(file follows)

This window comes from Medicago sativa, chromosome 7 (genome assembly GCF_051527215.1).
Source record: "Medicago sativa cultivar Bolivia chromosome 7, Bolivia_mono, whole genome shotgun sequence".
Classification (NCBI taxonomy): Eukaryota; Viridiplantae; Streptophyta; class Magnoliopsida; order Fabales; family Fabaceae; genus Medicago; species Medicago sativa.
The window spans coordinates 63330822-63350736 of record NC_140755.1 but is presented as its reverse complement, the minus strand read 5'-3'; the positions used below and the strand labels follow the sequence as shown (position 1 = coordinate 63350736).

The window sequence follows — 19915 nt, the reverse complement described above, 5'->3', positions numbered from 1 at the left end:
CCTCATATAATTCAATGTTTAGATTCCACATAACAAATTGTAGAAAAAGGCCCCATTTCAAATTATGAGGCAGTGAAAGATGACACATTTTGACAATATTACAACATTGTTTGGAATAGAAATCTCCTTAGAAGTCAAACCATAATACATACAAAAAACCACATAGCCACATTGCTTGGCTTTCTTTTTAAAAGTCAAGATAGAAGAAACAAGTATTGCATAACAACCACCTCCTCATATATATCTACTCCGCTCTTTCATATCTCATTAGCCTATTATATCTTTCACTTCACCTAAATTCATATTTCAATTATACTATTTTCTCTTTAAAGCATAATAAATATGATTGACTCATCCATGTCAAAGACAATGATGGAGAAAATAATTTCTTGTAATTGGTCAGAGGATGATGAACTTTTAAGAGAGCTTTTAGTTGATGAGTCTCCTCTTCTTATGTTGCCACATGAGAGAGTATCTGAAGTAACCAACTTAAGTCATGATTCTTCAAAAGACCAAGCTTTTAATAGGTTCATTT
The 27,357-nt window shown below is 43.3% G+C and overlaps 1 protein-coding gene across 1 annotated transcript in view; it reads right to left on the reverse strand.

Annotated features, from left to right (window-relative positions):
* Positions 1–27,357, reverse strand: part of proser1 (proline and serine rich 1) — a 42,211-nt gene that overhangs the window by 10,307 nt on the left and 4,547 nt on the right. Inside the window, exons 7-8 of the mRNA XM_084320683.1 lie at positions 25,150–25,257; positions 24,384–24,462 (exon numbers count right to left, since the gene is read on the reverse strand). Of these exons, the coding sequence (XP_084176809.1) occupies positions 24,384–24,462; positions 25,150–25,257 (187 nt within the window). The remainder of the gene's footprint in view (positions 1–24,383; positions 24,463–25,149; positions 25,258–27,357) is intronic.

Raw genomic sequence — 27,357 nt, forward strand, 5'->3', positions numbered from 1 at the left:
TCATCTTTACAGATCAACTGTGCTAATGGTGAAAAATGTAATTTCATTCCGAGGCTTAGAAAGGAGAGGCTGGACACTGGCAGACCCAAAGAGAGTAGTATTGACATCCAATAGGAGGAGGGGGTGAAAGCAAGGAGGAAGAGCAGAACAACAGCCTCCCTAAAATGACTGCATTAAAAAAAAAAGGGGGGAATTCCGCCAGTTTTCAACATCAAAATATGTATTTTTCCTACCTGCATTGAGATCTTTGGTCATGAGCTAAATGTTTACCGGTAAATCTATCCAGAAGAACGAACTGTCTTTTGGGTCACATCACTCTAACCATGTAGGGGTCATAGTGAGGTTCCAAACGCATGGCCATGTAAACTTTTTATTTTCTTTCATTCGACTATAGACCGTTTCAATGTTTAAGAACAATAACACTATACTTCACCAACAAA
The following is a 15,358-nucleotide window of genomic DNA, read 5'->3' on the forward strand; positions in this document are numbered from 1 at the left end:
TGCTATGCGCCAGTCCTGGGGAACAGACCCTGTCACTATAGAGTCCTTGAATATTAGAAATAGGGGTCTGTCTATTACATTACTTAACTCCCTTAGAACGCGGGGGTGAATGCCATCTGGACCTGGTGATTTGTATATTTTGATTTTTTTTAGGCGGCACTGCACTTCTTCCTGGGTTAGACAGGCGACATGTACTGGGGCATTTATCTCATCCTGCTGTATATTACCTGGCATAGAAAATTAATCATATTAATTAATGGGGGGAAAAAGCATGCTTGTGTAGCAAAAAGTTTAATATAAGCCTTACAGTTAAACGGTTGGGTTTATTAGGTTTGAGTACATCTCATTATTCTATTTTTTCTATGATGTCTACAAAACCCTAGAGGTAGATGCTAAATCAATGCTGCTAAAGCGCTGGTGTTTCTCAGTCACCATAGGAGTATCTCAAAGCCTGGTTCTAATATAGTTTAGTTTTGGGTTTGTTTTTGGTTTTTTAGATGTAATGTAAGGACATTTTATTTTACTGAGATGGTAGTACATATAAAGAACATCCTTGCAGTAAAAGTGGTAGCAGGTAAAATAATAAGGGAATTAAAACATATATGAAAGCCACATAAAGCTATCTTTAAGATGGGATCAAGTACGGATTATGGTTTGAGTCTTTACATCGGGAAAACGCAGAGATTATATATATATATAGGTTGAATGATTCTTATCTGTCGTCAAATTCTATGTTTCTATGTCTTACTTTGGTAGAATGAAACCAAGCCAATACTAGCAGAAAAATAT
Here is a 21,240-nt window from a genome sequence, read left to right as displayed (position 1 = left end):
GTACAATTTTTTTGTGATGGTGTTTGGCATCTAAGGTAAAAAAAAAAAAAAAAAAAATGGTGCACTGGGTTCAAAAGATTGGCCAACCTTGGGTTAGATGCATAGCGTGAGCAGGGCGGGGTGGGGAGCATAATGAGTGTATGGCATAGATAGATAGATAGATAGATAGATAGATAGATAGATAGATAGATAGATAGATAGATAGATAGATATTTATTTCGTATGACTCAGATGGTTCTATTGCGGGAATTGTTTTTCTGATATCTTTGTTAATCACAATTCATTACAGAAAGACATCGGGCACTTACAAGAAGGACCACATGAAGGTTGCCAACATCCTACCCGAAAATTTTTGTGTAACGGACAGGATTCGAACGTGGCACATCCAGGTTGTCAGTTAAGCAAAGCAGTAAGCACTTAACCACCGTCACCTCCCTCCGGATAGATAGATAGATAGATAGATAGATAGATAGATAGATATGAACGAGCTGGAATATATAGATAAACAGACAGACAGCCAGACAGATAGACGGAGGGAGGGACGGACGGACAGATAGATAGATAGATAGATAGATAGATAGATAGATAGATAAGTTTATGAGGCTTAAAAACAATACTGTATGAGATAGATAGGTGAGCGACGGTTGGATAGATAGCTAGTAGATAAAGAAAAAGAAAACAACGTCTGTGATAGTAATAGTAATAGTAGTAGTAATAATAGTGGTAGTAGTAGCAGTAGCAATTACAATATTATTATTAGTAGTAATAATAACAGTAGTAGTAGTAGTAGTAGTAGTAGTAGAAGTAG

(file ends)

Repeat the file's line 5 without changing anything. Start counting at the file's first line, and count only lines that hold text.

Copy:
The window sequence follows — 19915 nt, the reverse complement described above, 5'->3', positions numbered from 1 at the left end: